Spatial Agencies: Superimposing Media and Architecture in Public Space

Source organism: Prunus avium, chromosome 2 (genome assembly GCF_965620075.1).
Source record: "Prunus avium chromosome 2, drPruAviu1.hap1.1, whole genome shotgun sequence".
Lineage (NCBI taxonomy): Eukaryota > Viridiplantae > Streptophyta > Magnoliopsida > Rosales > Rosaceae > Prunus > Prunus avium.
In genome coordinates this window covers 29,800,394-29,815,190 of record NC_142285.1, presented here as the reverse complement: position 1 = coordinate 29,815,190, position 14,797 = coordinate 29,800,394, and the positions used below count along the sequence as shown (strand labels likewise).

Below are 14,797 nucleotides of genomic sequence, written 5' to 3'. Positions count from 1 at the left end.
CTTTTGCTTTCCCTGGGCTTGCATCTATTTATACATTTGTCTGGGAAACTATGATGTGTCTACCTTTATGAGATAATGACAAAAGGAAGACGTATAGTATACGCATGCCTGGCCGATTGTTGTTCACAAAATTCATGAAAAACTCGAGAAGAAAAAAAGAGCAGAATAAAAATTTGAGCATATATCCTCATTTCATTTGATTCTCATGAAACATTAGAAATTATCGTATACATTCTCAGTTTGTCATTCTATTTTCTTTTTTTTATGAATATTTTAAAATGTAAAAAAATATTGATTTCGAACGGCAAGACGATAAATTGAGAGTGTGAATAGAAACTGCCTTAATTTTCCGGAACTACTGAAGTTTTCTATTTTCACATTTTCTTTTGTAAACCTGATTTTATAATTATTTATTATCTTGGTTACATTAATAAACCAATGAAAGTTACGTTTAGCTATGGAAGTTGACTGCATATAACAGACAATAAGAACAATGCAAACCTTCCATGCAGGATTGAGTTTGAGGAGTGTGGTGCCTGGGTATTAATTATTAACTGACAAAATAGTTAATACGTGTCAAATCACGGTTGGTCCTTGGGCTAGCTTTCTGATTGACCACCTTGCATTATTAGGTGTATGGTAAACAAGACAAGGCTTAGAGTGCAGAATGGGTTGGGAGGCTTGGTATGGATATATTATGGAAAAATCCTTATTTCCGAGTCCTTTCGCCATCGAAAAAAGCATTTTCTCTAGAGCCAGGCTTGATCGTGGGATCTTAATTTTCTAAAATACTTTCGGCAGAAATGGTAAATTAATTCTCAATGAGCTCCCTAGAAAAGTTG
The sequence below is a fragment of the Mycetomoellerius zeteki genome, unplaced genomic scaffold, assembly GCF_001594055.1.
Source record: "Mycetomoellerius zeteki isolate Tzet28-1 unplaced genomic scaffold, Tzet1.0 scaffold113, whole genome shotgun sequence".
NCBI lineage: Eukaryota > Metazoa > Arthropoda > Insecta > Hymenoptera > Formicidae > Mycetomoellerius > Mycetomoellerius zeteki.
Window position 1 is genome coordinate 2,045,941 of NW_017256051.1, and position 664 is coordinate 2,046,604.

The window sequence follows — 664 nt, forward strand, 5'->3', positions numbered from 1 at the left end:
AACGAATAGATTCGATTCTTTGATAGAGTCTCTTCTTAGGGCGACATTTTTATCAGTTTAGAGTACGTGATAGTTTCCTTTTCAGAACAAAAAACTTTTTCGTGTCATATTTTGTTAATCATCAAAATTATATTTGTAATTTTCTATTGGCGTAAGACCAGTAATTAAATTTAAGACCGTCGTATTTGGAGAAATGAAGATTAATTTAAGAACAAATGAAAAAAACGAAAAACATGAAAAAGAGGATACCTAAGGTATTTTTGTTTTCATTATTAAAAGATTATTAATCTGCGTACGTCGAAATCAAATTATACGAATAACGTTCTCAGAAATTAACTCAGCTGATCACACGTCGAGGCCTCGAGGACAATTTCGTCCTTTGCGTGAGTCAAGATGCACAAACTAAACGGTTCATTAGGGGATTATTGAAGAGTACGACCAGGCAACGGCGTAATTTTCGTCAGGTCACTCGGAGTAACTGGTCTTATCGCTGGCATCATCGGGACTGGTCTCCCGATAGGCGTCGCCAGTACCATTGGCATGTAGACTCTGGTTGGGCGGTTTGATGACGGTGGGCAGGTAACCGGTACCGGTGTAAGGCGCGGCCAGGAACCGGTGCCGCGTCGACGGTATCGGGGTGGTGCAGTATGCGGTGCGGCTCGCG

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This thesis reconsiders several major urban elements in Halifax, Nova Scotia, Canada. It focuses on the original town square (the Grand Parade) and the adjacent main street (Barrington Street) that runs along the Peninsula. It seeks to reestablish the symbolic arrival into and departure from the city. The architecture obtains an alternative partnership with the personal mobile device to construct a new city narrative. Re-imagining both gateway and central square of Halifax, the virtual space of a social media application is overlaid onto the physical space of Barrington Street and Grand Parade. Citizens of Halifax are renewed as agents within the social and political aspirations of the city. Fabricated characters negotiate Halifax’s virtual and physical identity. In redefining Barrington Street, the design focuses on implementing a Wi-Fi corridor, a city app, and two new city gates, as well as a reconstruction of the central public square and adjacent facade.